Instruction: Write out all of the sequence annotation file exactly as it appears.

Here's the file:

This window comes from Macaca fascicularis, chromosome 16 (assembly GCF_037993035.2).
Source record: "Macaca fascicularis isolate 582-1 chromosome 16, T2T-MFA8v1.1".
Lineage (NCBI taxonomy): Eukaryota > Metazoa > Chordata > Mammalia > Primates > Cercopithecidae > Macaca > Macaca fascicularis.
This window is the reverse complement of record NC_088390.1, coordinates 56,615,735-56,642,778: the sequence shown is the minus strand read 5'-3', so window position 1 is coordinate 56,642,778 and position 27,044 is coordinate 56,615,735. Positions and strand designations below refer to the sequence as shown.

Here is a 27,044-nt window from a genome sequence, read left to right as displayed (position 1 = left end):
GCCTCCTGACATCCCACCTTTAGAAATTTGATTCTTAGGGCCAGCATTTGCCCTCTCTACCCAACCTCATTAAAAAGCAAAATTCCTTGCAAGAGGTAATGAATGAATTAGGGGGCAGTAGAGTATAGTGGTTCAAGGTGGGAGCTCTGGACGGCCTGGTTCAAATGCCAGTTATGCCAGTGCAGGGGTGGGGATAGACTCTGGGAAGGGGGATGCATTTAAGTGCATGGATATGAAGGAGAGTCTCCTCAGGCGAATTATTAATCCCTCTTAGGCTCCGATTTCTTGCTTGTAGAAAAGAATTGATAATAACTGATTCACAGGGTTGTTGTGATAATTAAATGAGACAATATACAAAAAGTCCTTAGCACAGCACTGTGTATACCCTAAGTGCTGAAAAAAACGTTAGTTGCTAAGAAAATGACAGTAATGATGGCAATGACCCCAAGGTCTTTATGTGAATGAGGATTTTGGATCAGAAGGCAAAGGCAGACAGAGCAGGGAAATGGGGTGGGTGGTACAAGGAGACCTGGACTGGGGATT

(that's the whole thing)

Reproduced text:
This window comes from Macaca fascicularis, chromosome 16 (assembly GCF_037993035.2).
Source record: "Macaca fascicularis isolate 582-1 chromosome 16, T2T-MFA8v1.1".
Lineage (NCBI taxonomy): Eukaryota > Metazoa > Chordata > Mammalia > Primates > Cercopithecidae > Macaca > Macaca fascicularis.
This window is the reverse complement of record NC_088390.1, coordinates 56,615,735-56,642,778: the sequence shown is the minus strand read 5'-3', so window position 1 is coordinate 56,642,778 and position 27,044 is coordinate 56,615,735. Positions and strand designations below refer to the sequence as shown.

Here is a 27,044-nt window from a genome sequence, read left to right as displayed (position 1 = left end):
GCCTCCTGACATCCCACCTTTAGAAATTTGATTCTTAGGGCCAGCATTTGCCCTCTCTACCCAACCTCATTAAAAAGCAAAATTCCTTGCAAGAGGTAATGAATGAATTAGGGGGCAGTAGAGTATAGTGGTTCAAGGTGGGAGCTCTGGACGGCCTGGTTCAAATGCCAGTTATGCCAGTGCAGGGGTGGGGATAGACTCTGGGAAGGGGGATGCATTTAAGTGCATGGATATGAAGGAGAGTCTCCTCAGGCGAATTATTAATCCCTCTTAGGCTCCGATTTCTTGCTTGTAGAAAAGAATTGATAATAACTGATTCACAGGGTTGTTGTGATAATTAAATGAGACAATATACAAAAAGTCCTTAGCACAGCACTGTGTATACCCTAAGTGCTGAAAAAAACGTTAGTTGCTAAGAAAATGACAGTAATGATGGCAATGACCCCAAGGTCTTTATGTGAATGAGGATTTTGGATCAGAAGGCAAAGGCAGACAGAGCAGGGAAATGGGGTGGGTGGTACAAGGAGACCTGGACTGGGGATT